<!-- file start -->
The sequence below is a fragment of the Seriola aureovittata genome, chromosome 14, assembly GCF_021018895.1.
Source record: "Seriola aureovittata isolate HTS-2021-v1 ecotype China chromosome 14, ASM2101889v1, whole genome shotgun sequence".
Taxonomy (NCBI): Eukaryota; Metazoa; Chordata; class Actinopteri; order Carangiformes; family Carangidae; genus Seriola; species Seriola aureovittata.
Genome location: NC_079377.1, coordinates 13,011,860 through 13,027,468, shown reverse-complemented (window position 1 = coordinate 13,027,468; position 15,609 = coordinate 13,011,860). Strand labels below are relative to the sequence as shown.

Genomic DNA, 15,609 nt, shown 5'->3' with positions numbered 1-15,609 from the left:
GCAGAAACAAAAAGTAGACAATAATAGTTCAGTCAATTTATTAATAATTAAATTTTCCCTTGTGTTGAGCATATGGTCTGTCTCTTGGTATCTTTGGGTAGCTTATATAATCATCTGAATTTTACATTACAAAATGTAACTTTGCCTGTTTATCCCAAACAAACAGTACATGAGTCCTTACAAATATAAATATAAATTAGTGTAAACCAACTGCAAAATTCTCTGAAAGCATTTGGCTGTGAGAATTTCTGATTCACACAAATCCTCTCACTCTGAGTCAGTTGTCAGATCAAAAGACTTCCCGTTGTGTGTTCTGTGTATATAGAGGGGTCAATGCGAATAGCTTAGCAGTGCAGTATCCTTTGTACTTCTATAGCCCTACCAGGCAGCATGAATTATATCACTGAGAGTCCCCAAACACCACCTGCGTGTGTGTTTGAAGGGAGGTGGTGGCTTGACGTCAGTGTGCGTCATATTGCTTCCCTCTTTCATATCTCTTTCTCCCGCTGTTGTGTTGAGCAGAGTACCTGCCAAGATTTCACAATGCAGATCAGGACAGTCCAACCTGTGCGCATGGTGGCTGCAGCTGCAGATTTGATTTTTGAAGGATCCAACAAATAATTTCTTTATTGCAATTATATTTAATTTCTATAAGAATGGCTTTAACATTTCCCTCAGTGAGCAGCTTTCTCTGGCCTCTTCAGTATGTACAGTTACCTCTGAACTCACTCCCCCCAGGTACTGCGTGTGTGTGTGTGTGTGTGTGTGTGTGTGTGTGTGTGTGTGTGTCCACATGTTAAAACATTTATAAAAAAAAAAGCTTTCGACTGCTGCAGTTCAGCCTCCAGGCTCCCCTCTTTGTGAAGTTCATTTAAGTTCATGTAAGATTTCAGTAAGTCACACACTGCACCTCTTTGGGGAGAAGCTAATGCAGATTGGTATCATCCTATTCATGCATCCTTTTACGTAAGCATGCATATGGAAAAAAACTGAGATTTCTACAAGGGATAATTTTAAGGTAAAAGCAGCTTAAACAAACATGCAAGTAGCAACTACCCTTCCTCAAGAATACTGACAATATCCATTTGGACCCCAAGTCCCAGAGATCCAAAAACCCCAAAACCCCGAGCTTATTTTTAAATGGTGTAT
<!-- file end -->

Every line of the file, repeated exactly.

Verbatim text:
The sequence below is a fragment of the Seriola aureovittata genome, chromosome 14, assembly GCF_021018895.1.
Source record: "Seriola aureovittata isolate HTS-2021-v1 ecotype China chromosome 14, ASM2101889v1, whole genome shotgun sequence".
Taxonomy (NCBI): Eukaryota; Metazoa; Chordata; class Actinopteri; order Carangiformes; family Carangidae; genus Seriola; species Seriola aureovittata.
Genome location: NC_079377.1, coordinates 13,011,860 through 13,027,468, shown reverse-complemented (window position 1 = coordinate 13,027,468; position 15,609 = coordinate 13,011,860). Strand labels below are relative to the sequence as shown.

Genomic DNA, 15,609 nt, shown 5'->3' with positions numbered 1-15,609 from the left:
GCAGAAACAAAAAGTAGACAATAATAGTTCAGTCAATTTATTAATAATTAAATTTTCCCTTGTGTTGAGCATATGGTCTGTCTCTTGGTATCTTTGGGTAGCTTATATAATCATCTGAATTTTACATTACAAAATGTAACTTTGCCTGTTTATCCCAAACAAACAGTACATGAGTCCTTACAAATATAAATATAAATTAGTGTAAACCAACTGCAAAATTCTCTGAAAGCATTTGGCTGTGAGAATTTCTGATTCACACAAATCCTCTCACTCTGAGTCAGTTGTCAGATCAAAAGACTTCCCGTTGTGTGTTCTGTGTATATAGAGGGGTCAATGCGAATAGCTTAGCAGTGCAGTATCCTTTGTACTTCTATAGCCCTACCAGGCAGCATGAATTATATCACTGAGAGTCCCCAAACACCACCTGCGTGTGTGTTTGAAGGGAGGTGGTGGCTTGACGTCAGTGTGCGTCATATTGCTTCCCTCTTTCATATCTCTTTCTCCCGCTGTTGTGTTGAGCAGAGTACCTGCCAAGATTTCACAATGCAGATCAGGACAGTCCAACCTGTGCGCATGGTGGCTGCAGCTGCAGATTTGATTTTTGAAGGATCCAACAAATAATTTCTTTATTGCAATTATATTTAATTTCTATAAGAATGGCTTTAACATTTCCCTCAGTGAGCAGCTTTCTCTGGCCTCTTCAGTATGTACAGTTACCTCTGAACTCACTCCCCCCAGGTACTGCGTGTGTGTGTGTGTGTGTGTGTGTGTGTGTGTGTGTGTGTGTGTCCACATGTTAAAACATTTATAAAAAAAAAAGCTTTCGACTGCTGCAGTTCAGCCTCCAGGCTCCCCTCTTTGTGAAGTTCATTTAAGTTCATGTAAGATTTCAGTAAGTCACACACTGCACCTCTTTGGGGAGAAGCTAATGCAGATTGGTATCATCCTATTCATGCATCCTTTTACGTAAGCATGCATATGGAAAAAAACTGAGATTTCTACAAGGGATAATTTTAAGGTAAAAGCAGCTTAAACAAACATGCAAGTAGCAACTACCCTTCCTCAAGAATACTGACAATATCCATTTGGACCCCAAGTCCCAGAGATCCAAAAACCCCAAAACCCCGAGCTTATTTTTAAATGGTGTAT